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Experts from academia and industry discuss the current tribological challenges in the field of transport

The two-day ‘Challenges in Tribology’ event, organised by the IET Tribology Network, brought together experts from academia and industry to discuss the current tribological challenges in the field of transport, along with the developments of materials and surface coatings for use in extreme environments. Delegates were treated to a wide variety of presentations and posters, along with a discussion forum at the end of each day. It is difficult to summarise such a broad range of topics that were presented over the two days.

EPSRC - "Willetts announces £350 million for PhD training in over 70 new centres"

72 new Centres for Doctoral Training have today been approved by the Engineering and Physical Sciences Research Council, with £350 million of investment and connected to over 1000 industrial and academic partners. 24 UK universities are sharing this investment; the largest ever in postgraduate research in the UK.

The Glasgow Science Centre tower - (almost) the first fully rotating tower in the world

The tower of the Glasgow Science Centre, a 127m tall steel and glass construction, held the Guiness World Record for the "tallest fully rotating tower" when it was first opened in 2001. However, since then it has been plagued by problems with the mechanism allowing the tower to rotate - a unique thrust bearing. The BBC has been reporting on its progress this year. - "Workers dragged Forbidden City stones along roads of artificial ice"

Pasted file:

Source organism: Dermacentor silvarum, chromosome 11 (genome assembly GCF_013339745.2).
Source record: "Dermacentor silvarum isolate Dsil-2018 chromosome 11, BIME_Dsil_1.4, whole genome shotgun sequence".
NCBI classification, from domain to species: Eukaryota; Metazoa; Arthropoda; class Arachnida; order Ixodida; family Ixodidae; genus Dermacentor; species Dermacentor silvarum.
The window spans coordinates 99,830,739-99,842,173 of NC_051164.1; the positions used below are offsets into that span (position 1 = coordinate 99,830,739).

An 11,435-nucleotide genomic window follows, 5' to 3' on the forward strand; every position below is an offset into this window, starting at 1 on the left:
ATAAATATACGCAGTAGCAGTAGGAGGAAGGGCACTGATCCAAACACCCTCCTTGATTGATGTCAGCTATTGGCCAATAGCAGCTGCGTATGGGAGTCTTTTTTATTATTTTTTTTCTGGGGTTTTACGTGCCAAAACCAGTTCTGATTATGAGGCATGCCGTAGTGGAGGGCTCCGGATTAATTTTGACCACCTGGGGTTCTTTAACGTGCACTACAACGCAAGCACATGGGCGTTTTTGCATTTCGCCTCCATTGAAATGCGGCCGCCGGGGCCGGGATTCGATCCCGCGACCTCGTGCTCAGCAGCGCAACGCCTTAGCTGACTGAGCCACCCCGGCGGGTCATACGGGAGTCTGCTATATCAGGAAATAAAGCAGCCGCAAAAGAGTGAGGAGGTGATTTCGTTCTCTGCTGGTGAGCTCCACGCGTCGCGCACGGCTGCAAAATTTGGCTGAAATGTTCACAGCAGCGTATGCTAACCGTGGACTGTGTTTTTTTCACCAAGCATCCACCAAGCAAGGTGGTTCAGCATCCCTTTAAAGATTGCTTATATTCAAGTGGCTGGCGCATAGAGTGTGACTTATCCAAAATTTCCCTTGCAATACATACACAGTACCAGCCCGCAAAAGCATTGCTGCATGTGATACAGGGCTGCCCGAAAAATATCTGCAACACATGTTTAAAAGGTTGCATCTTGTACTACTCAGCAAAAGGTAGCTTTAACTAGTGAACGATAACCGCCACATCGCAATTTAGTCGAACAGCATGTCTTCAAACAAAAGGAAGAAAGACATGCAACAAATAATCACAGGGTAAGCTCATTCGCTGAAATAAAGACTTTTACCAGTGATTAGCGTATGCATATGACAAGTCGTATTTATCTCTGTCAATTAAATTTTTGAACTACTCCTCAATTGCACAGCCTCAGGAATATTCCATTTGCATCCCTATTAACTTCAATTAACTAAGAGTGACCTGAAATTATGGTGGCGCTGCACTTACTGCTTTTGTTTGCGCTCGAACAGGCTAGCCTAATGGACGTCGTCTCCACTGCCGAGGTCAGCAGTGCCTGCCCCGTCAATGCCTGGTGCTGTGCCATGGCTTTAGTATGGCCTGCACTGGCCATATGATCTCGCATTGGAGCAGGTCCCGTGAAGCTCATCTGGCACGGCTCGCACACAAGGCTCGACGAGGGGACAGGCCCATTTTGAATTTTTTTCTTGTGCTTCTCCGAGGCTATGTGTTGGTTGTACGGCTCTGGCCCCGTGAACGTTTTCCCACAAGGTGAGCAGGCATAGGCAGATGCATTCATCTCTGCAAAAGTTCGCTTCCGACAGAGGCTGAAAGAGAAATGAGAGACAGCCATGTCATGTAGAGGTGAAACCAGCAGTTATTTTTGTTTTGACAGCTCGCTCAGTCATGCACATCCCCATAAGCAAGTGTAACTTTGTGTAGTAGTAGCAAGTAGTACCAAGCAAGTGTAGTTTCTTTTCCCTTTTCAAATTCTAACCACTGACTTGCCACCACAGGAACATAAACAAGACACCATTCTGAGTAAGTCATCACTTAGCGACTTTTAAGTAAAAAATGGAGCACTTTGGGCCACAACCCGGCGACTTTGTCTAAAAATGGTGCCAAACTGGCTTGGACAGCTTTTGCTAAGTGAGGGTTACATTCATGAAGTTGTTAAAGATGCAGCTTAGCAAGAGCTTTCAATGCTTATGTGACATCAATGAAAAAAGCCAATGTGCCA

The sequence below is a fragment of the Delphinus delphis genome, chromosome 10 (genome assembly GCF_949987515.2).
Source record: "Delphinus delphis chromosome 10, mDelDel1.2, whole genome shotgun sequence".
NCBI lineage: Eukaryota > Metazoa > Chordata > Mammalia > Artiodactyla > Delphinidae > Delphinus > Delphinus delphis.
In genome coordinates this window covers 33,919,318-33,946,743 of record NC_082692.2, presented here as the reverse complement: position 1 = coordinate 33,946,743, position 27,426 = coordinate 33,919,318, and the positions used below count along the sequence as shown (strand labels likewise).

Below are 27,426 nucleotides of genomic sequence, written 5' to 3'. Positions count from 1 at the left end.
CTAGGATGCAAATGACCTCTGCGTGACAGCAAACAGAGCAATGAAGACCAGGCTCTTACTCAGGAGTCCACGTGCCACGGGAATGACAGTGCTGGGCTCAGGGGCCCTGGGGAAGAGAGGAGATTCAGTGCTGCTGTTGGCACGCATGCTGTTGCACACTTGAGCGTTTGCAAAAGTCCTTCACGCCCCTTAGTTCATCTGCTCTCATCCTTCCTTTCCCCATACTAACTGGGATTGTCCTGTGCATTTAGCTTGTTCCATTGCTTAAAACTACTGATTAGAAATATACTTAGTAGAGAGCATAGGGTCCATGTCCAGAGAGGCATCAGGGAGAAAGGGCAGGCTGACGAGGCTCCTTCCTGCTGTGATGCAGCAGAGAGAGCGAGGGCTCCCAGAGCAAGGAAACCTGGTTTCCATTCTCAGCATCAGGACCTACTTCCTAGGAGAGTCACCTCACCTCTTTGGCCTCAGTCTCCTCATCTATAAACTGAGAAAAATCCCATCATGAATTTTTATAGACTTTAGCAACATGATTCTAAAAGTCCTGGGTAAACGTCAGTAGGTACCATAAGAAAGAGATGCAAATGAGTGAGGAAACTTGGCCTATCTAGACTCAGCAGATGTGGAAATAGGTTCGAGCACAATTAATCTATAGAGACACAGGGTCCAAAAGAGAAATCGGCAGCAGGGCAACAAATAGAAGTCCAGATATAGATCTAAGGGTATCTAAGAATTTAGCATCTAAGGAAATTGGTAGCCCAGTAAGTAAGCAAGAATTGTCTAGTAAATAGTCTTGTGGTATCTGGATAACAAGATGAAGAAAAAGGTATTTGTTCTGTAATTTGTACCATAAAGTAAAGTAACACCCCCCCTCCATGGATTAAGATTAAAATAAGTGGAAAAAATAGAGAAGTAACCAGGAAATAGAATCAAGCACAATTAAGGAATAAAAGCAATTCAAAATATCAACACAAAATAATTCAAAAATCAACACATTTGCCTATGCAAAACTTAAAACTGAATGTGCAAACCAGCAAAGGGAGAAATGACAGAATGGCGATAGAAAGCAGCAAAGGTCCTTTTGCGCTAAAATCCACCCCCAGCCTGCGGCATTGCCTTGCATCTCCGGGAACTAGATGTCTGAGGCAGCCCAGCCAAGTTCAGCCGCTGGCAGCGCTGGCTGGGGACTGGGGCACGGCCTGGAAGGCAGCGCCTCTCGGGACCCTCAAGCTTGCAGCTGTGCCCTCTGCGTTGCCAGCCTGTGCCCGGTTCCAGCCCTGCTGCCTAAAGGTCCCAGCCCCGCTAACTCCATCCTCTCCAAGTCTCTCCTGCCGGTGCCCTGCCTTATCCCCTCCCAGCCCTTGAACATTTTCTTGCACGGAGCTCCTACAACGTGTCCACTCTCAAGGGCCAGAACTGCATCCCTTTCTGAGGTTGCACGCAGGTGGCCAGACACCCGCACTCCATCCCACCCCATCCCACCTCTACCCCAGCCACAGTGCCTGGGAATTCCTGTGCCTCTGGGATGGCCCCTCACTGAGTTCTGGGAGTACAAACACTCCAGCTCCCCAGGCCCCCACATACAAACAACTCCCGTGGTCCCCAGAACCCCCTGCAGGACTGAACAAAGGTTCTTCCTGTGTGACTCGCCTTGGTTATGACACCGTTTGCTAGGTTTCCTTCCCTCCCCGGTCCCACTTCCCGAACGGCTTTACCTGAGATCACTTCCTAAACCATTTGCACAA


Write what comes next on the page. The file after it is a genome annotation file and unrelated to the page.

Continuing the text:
Researchers at the University of Science and Technology in Beijing have revealed that, in the 15th and 16th Centuries, the Chinese used artifical roads of ice to help transport the stones used to build China's Forbidden City.  This demonstrates an advanced understanding of friction and lubrication for the time.

WalesOnline - "How a love of Lego made me want to change the world"

Lecturer in Tribology and Applied Mechanics at Cardiff University, Dr. Alistair Clarke talks to WalesOnline about what inspired him to become an engineer and tribologist.

Engineers use ultrasound to improve the performance of household oils

Experts at the University of Sheffield have developed a test procedure to measure the performance of everyday household oils, such as WD-40 Multi-Use Product, which has many applications including loosening rusty bolts and removing dirt and heavy soiling from surfaces.

BBC - "Swedish friction experts on why curling stones curl"

Researchers at Uppsala University have explained why curling stones trace a curved path across the ice.

Sheffield tribologists get a grip on rugby balls

Hi-tech pimples that are designed to improve a player's grip on rugby balls may make them more slippery in wet weather, research conducted by two academics at The Leonardo Tribology Centre has suggested.

Southampton scanner maps problem hip replacements

A new way of testing hip joints that have failed is being pioneered in Southampton.

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